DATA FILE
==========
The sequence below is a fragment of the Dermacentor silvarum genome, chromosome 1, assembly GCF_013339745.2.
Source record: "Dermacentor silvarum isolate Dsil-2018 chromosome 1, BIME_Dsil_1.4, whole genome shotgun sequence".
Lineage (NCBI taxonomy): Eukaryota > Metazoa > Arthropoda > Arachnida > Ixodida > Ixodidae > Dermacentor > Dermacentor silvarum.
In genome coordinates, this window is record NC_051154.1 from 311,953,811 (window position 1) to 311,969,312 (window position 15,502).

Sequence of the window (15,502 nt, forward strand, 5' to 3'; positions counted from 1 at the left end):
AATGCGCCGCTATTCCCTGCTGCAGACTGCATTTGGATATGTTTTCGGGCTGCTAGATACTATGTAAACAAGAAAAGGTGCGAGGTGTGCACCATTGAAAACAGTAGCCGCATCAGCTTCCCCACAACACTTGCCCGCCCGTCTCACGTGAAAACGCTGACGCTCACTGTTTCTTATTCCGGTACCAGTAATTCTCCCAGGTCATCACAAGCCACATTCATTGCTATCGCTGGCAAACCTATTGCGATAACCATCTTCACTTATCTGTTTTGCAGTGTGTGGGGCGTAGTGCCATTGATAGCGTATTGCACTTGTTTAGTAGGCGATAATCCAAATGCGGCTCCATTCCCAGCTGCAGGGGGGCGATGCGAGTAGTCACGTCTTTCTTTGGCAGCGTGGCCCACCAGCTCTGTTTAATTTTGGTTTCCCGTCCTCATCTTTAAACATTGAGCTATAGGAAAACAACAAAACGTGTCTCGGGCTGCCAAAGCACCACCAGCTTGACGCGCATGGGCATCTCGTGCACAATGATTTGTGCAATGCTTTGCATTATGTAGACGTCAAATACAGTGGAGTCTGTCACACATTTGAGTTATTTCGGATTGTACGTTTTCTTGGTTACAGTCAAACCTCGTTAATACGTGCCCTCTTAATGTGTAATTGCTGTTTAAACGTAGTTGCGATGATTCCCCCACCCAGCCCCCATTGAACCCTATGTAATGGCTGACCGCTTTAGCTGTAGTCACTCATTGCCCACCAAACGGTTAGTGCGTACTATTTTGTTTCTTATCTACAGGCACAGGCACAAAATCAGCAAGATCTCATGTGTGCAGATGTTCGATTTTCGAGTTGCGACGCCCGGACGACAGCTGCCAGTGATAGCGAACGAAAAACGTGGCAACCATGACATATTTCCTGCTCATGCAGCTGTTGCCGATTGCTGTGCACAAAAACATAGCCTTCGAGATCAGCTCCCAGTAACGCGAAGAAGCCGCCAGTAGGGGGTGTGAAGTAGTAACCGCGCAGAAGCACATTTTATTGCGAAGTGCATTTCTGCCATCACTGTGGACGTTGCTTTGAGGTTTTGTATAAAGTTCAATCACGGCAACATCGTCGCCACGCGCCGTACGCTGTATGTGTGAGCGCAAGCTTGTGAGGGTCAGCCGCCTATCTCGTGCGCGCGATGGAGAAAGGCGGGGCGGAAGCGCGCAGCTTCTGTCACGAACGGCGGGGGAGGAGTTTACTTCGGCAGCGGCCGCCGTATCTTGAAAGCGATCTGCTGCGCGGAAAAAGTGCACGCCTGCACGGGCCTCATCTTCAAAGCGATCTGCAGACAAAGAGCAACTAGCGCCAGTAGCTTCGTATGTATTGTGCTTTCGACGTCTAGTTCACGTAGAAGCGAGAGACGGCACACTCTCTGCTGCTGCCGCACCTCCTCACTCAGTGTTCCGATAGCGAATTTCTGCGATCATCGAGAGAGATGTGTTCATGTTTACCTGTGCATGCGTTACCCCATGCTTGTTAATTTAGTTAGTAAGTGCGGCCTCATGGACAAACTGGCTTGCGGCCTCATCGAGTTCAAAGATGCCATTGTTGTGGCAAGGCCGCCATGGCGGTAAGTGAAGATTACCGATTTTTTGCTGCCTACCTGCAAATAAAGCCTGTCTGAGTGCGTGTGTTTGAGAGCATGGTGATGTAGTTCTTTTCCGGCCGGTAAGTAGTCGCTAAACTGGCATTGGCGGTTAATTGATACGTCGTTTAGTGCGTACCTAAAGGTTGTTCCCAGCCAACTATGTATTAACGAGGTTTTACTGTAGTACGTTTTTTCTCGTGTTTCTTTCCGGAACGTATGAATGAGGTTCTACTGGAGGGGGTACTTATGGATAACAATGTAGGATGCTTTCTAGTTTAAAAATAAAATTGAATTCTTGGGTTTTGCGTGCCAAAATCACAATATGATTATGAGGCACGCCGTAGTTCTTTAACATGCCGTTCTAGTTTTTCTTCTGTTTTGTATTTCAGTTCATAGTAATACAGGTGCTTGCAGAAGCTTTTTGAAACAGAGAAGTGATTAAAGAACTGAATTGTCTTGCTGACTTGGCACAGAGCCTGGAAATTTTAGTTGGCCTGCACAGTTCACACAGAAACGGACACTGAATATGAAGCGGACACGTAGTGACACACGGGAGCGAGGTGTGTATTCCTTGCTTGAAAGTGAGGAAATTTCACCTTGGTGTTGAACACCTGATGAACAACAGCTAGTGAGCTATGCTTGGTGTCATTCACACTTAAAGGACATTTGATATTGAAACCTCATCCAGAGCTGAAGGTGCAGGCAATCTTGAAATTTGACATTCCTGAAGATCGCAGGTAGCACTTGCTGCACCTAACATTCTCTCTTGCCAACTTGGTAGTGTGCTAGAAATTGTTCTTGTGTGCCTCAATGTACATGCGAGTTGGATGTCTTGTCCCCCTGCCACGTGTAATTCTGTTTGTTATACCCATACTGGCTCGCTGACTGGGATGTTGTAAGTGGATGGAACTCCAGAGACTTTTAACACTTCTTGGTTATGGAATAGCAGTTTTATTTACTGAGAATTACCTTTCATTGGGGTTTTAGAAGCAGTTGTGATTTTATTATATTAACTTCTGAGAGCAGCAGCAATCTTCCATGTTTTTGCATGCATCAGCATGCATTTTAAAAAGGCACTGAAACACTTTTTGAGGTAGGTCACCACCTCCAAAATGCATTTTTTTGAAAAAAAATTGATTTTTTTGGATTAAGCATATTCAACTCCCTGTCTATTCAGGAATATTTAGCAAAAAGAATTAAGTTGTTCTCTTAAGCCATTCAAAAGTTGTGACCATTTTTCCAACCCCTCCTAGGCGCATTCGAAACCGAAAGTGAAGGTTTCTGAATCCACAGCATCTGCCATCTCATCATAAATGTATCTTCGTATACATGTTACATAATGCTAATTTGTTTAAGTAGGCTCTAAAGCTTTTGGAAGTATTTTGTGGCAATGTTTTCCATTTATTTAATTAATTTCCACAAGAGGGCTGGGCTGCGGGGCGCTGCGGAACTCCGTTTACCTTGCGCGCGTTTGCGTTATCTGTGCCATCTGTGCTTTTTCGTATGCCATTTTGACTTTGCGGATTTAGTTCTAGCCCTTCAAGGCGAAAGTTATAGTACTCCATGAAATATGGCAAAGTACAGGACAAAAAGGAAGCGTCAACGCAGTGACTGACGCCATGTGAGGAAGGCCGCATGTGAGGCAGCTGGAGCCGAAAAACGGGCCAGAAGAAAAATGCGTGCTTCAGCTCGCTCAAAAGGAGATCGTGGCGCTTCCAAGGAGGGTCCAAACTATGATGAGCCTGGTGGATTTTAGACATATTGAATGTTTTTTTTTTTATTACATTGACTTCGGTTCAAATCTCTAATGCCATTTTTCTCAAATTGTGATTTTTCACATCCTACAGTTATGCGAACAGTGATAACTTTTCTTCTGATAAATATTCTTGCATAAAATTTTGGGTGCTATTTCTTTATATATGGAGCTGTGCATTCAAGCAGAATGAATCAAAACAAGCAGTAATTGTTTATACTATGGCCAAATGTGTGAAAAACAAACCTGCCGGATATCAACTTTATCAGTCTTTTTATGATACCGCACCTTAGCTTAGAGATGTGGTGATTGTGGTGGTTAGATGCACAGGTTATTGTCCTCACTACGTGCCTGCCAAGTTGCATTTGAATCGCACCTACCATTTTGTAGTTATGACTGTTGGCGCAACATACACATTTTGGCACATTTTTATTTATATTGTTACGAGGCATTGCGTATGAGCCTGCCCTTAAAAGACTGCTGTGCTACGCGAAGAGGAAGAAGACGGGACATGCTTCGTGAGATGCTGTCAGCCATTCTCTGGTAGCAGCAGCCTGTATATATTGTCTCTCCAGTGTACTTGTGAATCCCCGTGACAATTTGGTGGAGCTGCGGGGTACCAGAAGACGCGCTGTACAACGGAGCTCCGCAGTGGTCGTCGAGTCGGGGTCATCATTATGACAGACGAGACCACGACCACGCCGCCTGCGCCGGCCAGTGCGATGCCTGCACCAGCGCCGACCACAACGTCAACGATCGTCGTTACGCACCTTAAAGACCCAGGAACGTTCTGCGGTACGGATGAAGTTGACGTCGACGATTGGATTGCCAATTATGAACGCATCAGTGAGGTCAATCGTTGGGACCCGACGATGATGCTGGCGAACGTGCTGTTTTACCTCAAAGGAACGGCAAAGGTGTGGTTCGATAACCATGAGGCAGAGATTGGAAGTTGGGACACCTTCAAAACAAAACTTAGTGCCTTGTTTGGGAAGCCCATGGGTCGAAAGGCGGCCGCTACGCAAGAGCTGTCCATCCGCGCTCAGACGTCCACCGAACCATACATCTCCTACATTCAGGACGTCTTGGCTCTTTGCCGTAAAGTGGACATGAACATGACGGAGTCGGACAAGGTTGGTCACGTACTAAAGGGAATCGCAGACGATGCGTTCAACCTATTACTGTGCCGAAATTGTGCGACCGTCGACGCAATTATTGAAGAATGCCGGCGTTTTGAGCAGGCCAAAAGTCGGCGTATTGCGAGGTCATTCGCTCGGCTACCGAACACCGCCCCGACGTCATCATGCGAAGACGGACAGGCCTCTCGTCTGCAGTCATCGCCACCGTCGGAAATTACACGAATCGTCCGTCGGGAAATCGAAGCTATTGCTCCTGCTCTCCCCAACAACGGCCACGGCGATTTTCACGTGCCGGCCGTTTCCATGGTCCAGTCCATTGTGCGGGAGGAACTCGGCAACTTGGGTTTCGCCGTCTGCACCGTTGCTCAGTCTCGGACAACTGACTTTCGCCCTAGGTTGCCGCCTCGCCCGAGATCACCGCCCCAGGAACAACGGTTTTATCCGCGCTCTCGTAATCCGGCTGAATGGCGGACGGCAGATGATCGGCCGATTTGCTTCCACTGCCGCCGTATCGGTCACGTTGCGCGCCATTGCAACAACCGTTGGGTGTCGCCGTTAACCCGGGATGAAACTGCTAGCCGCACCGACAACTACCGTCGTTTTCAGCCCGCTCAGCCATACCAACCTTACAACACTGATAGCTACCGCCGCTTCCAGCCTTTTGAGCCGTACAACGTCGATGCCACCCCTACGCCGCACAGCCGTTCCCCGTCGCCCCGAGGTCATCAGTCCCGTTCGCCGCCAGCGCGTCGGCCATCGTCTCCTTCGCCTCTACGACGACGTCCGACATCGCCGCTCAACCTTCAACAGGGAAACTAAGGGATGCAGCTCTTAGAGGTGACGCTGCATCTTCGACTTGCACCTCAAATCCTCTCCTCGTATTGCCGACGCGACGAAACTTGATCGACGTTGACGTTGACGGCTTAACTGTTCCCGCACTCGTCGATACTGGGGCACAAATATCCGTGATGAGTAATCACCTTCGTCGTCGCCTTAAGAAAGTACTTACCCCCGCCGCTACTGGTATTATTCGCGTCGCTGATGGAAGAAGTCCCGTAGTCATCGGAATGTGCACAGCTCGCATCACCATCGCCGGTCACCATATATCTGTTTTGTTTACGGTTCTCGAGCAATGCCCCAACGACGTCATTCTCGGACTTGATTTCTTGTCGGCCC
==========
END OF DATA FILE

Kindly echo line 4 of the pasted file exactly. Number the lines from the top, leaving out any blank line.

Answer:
In genome coordinates, this window is record NC_051154.1 from 311,953,811 (window position 1) to 311,969,312 (window position 15,502).